Wild Comforts

Wild Comforts
2018 Courses

  • April 7-8
  • June 23-24
  • July 21-22
  • November 3-4


Any parent navigating parenthood will probably admit that the family unit can feel like a wilderness at times!  While numerous parenting books attempt to help parents navigate this foreign land, many find that their children do not fit the simple molds found in such books.  If you are looking for a unique way to bond with your children, and in turn strengthen your family, you will want to enroll your family today in this two day and one night camping experience.  Over the course of your family wilderness adventure, you and your family will develop better camping skills through hands-on experiences.  The seven priorities of survival will serve as the foundation upon which your adventure will rest, so you will explore positive mental attitude, wilderness first aid, shelter, fire craft, signaling, water, and food.  Enroll today to begin to create a memory your children will keep close to their hearts.

Cost: $195 per adult (must be accompanied by a child), $100 per child

What else should I know?

What outdoor experience do I need to attend this course? Outdoor experience levels do not matter. We have students with no experience to weekend warriors and active military. Everyone learns valuable information in this course. You will leave prepared to help yourself and others while on any adventure.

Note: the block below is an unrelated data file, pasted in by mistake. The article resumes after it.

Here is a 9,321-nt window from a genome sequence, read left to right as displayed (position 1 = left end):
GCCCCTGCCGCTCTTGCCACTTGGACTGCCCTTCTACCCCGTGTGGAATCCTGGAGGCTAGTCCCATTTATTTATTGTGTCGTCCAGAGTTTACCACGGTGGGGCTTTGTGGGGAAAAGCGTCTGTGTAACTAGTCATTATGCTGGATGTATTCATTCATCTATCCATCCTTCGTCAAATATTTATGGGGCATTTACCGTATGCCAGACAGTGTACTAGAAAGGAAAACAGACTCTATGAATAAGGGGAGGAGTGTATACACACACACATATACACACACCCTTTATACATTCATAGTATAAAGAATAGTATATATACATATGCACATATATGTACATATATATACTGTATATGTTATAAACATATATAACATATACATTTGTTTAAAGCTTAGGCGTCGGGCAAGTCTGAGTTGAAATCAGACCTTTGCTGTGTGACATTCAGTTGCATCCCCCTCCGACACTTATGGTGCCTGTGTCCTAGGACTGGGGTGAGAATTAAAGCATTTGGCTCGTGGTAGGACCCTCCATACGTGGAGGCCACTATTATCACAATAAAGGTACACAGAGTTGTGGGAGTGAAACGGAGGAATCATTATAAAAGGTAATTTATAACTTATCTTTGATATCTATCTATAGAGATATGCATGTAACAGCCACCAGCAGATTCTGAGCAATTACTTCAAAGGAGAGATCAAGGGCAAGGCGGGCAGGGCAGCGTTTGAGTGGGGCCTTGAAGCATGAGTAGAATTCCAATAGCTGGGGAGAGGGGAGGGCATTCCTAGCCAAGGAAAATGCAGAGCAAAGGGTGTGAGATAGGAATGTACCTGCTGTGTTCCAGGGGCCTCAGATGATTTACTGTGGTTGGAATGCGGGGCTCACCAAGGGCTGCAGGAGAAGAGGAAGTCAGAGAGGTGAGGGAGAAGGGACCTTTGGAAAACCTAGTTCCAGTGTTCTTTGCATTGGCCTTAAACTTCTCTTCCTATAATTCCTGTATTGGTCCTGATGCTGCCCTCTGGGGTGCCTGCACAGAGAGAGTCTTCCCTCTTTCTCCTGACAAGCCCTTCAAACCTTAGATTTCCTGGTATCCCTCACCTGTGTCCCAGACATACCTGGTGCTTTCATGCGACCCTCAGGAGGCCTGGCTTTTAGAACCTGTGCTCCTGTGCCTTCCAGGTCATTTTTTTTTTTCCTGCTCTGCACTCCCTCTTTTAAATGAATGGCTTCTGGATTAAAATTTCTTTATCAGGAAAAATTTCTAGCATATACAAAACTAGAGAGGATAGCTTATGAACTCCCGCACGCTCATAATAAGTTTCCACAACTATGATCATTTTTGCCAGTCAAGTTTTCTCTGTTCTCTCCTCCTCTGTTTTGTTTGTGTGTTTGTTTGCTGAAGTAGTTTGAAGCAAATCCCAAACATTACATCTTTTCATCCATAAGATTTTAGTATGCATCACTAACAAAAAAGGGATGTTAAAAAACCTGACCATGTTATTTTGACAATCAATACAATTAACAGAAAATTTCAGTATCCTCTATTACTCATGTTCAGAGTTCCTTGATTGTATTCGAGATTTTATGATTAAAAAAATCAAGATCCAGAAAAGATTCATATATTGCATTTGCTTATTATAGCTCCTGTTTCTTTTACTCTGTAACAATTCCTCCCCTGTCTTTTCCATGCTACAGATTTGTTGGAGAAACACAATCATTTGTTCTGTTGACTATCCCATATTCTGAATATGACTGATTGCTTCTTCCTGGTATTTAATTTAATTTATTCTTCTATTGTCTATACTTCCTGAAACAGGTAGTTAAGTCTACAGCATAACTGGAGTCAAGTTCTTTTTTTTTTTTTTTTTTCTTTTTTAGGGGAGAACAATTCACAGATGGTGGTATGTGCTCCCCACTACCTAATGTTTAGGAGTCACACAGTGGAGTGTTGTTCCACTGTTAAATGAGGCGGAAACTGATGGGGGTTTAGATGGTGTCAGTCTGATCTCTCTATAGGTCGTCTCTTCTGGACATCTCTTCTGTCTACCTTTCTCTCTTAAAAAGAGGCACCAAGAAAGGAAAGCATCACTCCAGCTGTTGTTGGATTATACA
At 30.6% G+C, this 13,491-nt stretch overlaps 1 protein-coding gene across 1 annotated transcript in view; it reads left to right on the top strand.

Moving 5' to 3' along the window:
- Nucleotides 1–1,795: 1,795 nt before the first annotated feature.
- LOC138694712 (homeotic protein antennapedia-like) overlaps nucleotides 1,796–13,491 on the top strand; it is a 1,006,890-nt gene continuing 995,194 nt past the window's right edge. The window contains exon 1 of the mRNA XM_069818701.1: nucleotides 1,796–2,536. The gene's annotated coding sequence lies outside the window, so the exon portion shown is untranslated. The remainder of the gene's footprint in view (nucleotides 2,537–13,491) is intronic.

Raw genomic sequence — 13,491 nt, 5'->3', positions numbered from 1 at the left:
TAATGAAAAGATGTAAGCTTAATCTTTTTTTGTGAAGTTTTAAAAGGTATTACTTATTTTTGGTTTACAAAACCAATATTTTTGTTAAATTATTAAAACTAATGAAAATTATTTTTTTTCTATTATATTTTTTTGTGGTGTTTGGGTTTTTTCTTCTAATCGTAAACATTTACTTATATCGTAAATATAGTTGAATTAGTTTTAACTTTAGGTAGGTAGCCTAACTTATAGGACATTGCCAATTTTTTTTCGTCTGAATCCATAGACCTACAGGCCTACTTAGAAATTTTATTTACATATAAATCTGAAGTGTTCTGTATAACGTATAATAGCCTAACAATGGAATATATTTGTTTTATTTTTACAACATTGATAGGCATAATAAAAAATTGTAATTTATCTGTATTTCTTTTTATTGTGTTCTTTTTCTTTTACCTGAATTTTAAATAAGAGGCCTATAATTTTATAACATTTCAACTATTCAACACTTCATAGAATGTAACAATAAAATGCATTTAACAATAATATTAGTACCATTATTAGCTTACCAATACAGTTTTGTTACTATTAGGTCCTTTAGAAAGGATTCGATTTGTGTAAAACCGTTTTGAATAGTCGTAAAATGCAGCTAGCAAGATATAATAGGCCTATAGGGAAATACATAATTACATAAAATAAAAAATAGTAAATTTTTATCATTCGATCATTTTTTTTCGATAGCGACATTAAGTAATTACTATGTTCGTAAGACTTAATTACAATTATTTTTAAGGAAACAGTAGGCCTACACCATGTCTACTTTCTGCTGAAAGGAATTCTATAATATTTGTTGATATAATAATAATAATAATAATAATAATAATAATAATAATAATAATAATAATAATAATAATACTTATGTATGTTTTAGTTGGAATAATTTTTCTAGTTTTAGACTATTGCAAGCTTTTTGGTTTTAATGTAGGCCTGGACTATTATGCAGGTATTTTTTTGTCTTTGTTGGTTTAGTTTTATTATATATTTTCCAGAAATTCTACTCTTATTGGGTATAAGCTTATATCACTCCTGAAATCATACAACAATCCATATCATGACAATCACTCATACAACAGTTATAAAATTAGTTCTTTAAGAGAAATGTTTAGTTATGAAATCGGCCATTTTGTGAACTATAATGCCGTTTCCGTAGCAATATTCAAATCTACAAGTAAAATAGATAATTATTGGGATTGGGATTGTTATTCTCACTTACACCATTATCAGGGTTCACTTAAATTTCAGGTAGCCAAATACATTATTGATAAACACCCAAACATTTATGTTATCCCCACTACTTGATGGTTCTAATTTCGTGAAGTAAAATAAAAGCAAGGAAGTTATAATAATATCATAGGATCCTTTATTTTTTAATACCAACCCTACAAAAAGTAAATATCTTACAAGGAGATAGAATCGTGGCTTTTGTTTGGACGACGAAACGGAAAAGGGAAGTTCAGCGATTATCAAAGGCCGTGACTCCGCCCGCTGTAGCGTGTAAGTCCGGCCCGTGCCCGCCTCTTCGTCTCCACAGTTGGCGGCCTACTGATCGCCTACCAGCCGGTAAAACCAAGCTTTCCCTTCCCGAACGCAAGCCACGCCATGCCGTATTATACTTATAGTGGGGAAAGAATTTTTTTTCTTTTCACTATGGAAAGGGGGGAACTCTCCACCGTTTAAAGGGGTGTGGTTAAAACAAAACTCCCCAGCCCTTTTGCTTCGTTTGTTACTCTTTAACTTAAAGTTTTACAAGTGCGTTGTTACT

Do I get to eat bugs? You will learn which bugs are edible and how to find them.  Eating them is optional!

What time does the course start and end? The course begins at 10:00 Saturday morning and finishes by 1:00 on Sunday. Plan to arrive by 9:30 on Saturday. If you prefer to travel on Friday, you can stay at the lodge. $50 includes a bunk and breakfast. $25 for each additional person in your group.  Group, semi-private and private rooms are available on a first come first serve basis.

Do I sleep under the stars? This is your adventure!  The course is designed so that you sleep in shelters you improvise. However, you can sleep in a tent, a hammock or stay in the lodge.  The choice is yours.

What should I bring? Click here for an equipment list. This list includes gear you should always have with you on an outdoor adventure. Bring what you have or borrow from us. No need to buy any new gear prior to coming to a course.

Is the course taught outside? The training camps are setup outside held under parachute canopies. The Virginia location courses are held on Mountain Shepherd’s gorgeous 100 acre property bordering the Jefferson National Forest.  The magnificent Tillamook Forest is used for the Oregon courses.

Do I need to bring a friend?  If you come alone, you are guaranteed to leave with new friends!  Of course, your friends are always welcome – sign them up too!

What is the age requirement of this course? This is a course for adults and children. 10 years old+. If your child is mature and has an interest in the outdoors, let’s talk about it.


Why did you decide to attend a survival school?
Tom has worked in international affairs for most of his career and travels regularly to remote parts of Africa, the Middle East, and South Asia. He also rides a dual sport motorcycle, often solo, on backcountry and forest roads. He has been in the habit of packing a survival kit for years, but what to include has always been based just on prior experience and books. Tom wanted insights from a professional, and when he saw the Wild Comforts offering, he thought it would be a fun and educational experience for the whole family.